The scarcity of the premium motor spirit, popularly called petrol, has continued to spread across many states, resurfacing in Abuja on Wednesday after disappearing briefly.
It grew worse in Lagos, Ogun, Ekiti, among others.
Oil marketers blamed this on the 163 per cent hike in the cost of renting daughter vessels to move products from mother vessels, stressing that this had reduced the purchasing power of many dealers.
They also attributed the scarcity to a drop in PMS supply by the Nigerian National Petroleum Company Limited, the inability to access foreign exchange at the official rate, and the continued subsidy on PMS, among others.
On Wednesday, long queues surfaced in Lagos on Tuesday as motorists spent hours at filling stations in their bid to purchase PMS.
Commenting on this, the National Public Relations Officer, Independent Petroleum Marketers Association of Nigeria, Chief Ukadike Chinedu, said the situation was due to various factors.
He said, “Talking about Lagos, that is where most of the (PMS) vessels come. When the mother vessel comes into Lagos, its products will be distributed by daughter vessels to ports in Lagos, Warri, Port Harcourt, etc.
“These daughter vessels are hired by independent private tank farm owners or private depot owners, who pay vessel charges in dollars. Some of them source dollars in the open market. So, the dollar also determines the price of products.
“Now, you cannot expect them to sell PMS at N145/litre when the price of hiring a vessel has risen from $38,000 to around $108,000 to $111,000, depending on the level of the vessel. These charges are paid in dollars.”
Ukadike added, “The rate to charter daughter vessels to move products from the mother vessel to the PDOs has jumped within months due to issues around the hike in diesel cost, foreign exchange concerns and other industry problems.
“The products are moved to PDOs in Port Harcourt, Warri, Calabar, Lagos, etc, and by the time NNPC gives depots allocations, it becomes their responsibility to charter vessels that will take the products from the mother vessel to the depots.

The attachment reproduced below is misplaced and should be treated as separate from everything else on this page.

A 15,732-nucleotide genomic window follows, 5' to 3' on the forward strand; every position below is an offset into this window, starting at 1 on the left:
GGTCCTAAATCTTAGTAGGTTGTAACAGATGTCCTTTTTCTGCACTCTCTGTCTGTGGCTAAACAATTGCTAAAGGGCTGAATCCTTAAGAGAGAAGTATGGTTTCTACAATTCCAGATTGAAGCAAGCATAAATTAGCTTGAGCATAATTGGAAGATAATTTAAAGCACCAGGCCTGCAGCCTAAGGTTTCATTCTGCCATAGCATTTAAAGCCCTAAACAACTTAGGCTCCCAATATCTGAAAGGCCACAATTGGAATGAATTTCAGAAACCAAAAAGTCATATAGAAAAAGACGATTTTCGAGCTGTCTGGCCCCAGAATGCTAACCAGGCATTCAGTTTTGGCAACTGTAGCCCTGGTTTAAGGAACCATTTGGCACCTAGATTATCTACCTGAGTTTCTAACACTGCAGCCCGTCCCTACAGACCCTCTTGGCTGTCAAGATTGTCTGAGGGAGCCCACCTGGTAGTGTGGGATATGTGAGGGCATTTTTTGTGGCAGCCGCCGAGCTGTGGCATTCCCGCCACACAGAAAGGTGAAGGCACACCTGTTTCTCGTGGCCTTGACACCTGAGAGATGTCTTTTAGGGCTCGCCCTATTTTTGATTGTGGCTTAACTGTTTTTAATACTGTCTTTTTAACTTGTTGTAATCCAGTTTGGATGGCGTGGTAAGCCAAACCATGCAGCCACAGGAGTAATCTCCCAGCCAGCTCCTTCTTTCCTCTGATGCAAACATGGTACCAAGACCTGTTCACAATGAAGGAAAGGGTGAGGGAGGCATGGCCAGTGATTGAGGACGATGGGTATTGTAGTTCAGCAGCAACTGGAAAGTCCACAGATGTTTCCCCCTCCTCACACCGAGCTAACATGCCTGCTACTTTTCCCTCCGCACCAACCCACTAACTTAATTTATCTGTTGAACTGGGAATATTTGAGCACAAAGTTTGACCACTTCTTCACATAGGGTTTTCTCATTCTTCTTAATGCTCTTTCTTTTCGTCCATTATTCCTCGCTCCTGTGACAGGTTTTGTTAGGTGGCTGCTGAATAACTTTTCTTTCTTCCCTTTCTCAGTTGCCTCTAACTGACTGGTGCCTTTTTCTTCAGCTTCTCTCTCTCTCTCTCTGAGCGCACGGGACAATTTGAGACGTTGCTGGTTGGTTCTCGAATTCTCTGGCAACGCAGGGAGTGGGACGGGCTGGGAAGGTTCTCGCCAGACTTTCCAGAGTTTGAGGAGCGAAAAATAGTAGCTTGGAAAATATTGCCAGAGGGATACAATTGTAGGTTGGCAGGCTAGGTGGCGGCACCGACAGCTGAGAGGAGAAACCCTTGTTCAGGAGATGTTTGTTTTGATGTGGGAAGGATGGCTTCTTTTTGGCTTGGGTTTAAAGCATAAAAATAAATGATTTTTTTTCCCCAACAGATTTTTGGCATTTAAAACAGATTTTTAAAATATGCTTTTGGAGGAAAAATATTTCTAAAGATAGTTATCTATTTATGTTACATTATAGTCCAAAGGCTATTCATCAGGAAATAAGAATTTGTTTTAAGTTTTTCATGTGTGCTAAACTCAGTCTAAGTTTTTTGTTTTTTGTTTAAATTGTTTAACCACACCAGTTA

“So, that lack of purchasing power in terms of sourcing dollars to evacuate products from the mother vessel and that little period that the NNPC cannot cope with will continue to bring in ghost scarcity.”
He explained that the absence of vessels to move products due to the hike in hiring cost was also contributing to the ghost scarcity of PMS across states.
“Ghost scarcity means scarcity that appears and disappears. You might be going to work in the morning and everywhere will be clear, but in the evening you will see queues,” Ukadike stated.
Meanwhile, oil marketers have assured that fuel queues currently being witnessed, especially in Lagos, would disappear before the weekend.
In a telephone chat with The PUNCH on Wednesday, spokesperson for the Major Oil Marketers Association of Nigeria, Clement Isong, said the scarcity was a logistics issue as a result of delay at receiving products from offshore to onshore at the port.
He however said the logistics challenge had been resolved and members were currently trucking out products.
However, the National Controller Operations for the Independent Petroleum Marketers Association of Nigeria, Mike Osatuyi, told The PUNCH that there was no product supply to its members.
“There’s no supply for now. Depots don’t have fuel, but we heard that they are expecting the product. They said vessel is coming but it’s yet to come,” he said.
According to him, few members of the association that had products at their filling stations bought at N205 at the depots on Tuesday and Wednesday.
“We bought at N205, and if you add N8 transportation to it, price would go up to like N213. We bought yesterday and today. But now, no products,” he said.